Pension Reform

By Ryan Hagen, The Sun
Posted: 04/17/14, 10:54 PM PDT | Updated: 16 secs ago

CLAREMONT >> Skyrocketing pension costs threatened San Jose’s ability to pay for services and will have the same effect in cities and counties up and down the state if changes aren’t made, that city’s mayor told students and others at Claremont McKenna College on Thursday night.

Reed’s proposed changes include a ballot measure to allow cities to reduce what benefits employees will accrue in the future— withdrawn until at least 2016 because of a dispute over the fairness of the ballot title and summary — that drew close attention in San Bernardino and other financially struggling cities.

Indeed, Reed said in answer to a question after the event, San Bernardino is on “the bleeding edge” of a pension-fueled crisis.

“This is a problem all across the state, and (the bankrupt cities of) San Bernardino, Vallejo and Stockton show what can happen,” he said.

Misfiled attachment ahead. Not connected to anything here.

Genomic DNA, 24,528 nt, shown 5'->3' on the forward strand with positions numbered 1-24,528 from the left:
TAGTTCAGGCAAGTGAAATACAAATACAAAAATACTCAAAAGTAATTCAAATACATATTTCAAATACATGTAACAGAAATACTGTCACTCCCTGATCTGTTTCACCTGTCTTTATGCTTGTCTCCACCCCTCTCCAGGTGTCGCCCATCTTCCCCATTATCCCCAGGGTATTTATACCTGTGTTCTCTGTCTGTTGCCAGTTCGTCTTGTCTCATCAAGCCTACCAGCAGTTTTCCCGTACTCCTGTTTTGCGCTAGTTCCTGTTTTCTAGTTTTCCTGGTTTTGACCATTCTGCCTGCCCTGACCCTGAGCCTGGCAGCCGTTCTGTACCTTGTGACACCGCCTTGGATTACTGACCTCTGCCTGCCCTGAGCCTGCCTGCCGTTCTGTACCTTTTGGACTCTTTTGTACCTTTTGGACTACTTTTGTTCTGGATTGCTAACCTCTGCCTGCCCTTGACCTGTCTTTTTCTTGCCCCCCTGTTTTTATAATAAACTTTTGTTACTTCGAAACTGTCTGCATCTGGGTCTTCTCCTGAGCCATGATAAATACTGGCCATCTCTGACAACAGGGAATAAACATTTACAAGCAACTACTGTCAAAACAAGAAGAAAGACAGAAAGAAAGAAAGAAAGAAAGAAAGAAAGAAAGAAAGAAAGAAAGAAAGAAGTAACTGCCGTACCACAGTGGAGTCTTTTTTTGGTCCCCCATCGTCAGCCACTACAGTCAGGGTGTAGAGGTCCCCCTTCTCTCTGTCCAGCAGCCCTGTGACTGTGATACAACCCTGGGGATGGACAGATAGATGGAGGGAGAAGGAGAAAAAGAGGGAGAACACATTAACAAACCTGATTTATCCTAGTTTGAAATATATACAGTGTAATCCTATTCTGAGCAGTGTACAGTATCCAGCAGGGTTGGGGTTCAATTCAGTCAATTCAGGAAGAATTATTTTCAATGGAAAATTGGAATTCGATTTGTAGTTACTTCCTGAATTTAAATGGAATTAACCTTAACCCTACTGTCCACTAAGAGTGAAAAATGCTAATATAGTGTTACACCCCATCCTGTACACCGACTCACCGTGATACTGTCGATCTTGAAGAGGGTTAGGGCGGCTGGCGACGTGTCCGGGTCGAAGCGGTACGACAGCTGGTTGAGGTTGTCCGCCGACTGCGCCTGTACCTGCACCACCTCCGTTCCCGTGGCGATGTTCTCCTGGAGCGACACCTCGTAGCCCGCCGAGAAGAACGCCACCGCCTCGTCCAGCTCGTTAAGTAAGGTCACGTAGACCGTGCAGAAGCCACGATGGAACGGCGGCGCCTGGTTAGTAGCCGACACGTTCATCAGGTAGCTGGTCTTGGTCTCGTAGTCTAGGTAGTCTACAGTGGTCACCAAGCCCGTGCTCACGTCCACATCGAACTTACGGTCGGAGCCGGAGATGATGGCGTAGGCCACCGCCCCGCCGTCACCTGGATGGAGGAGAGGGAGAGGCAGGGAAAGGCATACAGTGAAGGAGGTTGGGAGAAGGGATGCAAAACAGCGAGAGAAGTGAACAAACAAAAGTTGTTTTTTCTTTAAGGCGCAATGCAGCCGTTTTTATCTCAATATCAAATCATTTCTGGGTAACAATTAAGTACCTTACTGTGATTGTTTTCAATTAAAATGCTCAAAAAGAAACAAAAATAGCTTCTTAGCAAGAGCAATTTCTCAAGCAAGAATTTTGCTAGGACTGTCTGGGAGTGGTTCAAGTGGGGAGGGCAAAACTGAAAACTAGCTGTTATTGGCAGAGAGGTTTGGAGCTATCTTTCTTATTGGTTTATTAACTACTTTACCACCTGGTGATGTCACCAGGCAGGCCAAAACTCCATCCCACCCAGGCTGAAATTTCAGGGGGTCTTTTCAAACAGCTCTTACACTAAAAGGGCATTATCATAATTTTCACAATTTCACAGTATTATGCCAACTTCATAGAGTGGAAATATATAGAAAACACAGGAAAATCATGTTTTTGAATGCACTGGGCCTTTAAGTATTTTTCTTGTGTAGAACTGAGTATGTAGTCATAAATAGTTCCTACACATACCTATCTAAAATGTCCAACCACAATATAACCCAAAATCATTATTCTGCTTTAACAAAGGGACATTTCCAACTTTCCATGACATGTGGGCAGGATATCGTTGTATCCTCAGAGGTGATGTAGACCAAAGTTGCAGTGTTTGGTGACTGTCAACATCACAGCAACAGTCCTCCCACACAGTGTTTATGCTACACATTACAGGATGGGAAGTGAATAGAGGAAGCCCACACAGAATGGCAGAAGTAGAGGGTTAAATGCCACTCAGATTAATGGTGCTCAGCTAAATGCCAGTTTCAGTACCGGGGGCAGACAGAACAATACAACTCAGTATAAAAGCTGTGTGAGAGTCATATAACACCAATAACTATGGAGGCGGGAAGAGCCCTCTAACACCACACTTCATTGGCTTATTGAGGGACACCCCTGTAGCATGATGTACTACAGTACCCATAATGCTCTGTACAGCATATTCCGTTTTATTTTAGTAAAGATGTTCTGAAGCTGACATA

In contrast to those cities, Reed said, San Jose saw robust job growth and had seen its general revenues increase by 19 percent over a 10-year period ending in 2012. But over that same time, he said the number of employees had dropped 28 percent — and the average cost per employee jumped 85 percent.

That’s why Reed said Thursday night that he was still committed to pursuing pension reform, even after he’s termed out this year.

He estimated the public relations battle will cost supporters $25 million, and “it’s fair to say the public employee unions … will spend more” in opposition.

“This is California,” Reed said. “Nothing is cheap.”

An audience member who said he drew a pension from Los Angeles County asked Reed why John Arnold of the collapsed energy provider Enron had given millions to the campaign for pension reform and whether Reed had considered turning down his own pension.

To read entire story, click here.